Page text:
Lust for life

Porno, for what it’s worth, is a brilliant (if unintended) piece of conceptual fiction. That is, the title, storyline and even the marketing conceit (“the Trainspotting lads 10 years later and worse than ever …”) often do little more than generate empty titillation, offering a loose framework of subcultural signifiers, expected plot twists and stereotypes so that the reader can get a handle on the book’s, er, heft. Familiar grunts, groans, shot setups (not to mention the other shots — heroin, money or otherwise) are all a wicked-piss take on the unintended sexiness and romance afforded Trainspotting’s junkie lead characters the first time around by a pop culture firmly ensconced in a nihilistic binge. As an exercise in form and commentary carried through 480 pages and woven into an occasionally ripping-good yarn, Porno succeeds wildly. It wouldn’t be surprising if Welsh intended it thus — deadpan.

The story finds Simon “Sick Boy” Williamson returning to Edinburgh to take over his aunt’s failing pub after his own career as a hustler in London has likewise met its end. He quickly establishes himself with the local gendarmes as a man interested in riding the wave of gentrification currently washing over his formerly divey hood. That, of course, is a front for his laissez-faire attitude toward the drugs being dealt in the bar. Then, more importantly, there’s his helming of a porno film being made after-hours with some local stag-film amateurs and his new girlfriend (a university student who moonlights as a principled yanker of cranks at a local “spa”).

Of course, this path brings him back in contact with Mark Renton (the anti-hero of Trainspotting), the underdog junkie Daniel “Spud” Murphy and the rest of the gang. But it is the psychopathic Francis Begbie, fresh out of prison and acclimating himself (often comically) to a world of cell phones and Thai food (which at one point he thinks is food served to businessmen, exclaiming, “Tie food!”) that keeps Porno on its edge.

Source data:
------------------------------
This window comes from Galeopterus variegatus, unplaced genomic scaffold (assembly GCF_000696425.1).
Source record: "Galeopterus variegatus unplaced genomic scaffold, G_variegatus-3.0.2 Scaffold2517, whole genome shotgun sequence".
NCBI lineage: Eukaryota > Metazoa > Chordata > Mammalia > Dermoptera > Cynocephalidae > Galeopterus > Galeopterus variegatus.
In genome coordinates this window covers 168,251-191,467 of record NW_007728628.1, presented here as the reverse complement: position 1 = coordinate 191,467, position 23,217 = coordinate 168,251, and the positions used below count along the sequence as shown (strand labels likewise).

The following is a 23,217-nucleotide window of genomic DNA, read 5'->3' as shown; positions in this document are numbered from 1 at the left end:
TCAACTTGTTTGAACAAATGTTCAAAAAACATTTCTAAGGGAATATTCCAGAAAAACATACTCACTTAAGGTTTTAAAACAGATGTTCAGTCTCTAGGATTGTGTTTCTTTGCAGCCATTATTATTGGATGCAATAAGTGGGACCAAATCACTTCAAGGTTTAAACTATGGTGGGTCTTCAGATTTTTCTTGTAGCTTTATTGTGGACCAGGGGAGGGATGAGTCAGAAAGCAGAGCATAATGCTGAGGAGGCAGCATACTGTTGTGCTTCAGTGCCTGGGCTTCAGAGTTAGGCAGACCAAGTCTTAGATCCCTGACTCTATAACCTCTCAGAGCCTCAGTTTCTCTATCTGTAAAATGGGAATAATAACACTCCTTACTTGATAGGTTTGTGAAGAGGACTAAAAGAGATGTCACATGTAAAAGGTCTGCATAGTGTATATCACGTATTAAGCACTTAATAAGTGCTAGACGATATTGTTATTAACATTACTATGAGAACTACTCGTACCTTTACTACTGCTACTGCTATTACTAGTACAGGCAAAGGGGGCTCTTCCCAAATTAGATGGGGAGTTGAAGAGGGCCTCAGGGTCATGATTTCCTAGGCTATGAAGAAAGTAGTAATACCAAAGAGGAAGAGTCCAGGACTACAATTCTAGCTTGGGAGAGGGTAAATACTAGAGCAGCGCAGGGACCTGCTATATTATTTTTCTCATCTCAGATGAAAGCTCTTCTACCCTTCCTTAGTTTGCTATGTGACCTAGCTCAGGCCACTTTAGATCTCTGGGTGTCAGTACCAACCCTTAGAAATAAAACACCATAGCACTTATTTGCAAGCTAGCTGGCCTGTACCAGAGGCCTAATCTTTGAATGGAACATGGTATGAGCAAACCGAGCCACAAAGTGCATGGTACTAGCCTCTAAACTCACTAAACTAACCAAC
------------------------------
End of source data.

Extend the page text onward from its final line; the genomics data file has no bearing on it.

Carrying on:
The inevitable unfolds like a train wreck from a distance — production difficulties including broken cast, er, members, extortion of local journalists, marital spats, ruthless violence, lots of fucking and fucking-over and lots of drugs. Hubris is the driving force and once that’s established, it’s all a matter of waiting for “it” to happen, as Welsh sets pretty much all his characters on collision courses with one another — emotionally, sexually, conspiratorially, etc. And he does a fine job at times of keeping the reader’s interest piqued.

If Welsh intended Porno earnestly, it’s self-indulgent pulp with an occasional wicked bite. He offers carny-volume foreshadowing when he should be letting the characters do their sneaky best to keep things undercover.

His rotating “first-person” structure (the principal characters get their own chapters to tell their bit of the ongoing narrative) does deliver an engaging, overlapping, “he said-she said,” carrot-dangling titillation. Giving everyone equal time allows for vibrant descriptions and a genuinely lived-in sense of place (such that you can usually smell the weeks-old beer in the carpet and the choking cigarette smoke). And it allows events to resonate through very different moral, emotional and descriptive filters.

A fine, comic use of this is the near-encounter between dire adversaries Renton and Begbie sitting in adjacent stalls in the hospital bathroom, making a kind of idle chatter, each with a foggy notion that it may be the other sitting close enough to kill.

Elsewhere, we see Spud being brutally beaten from Begbie’s perspective as “doing him a favor” and from Spud’s perspective told as elegiac-cosmic comeuppance as he tries his best to just slip away under the beating, leaving his wife and son something other than a fuck-up deadbeat dad. It’s one of the book’s stunning moments and nearly worth the price of admission alone.

Otherwise, under the weight of the endless narrative, Porno begins to crack and sway for the pressure. But if you keep the mental fast-forward button at the ready and delight in the juicy bits, you can get your vicarious rocks off in Welsh’s world. And that may just be the plan he had in mind the whole time.

Chris Handyside writes about music for the Metro Times. E-Mail [email protected].

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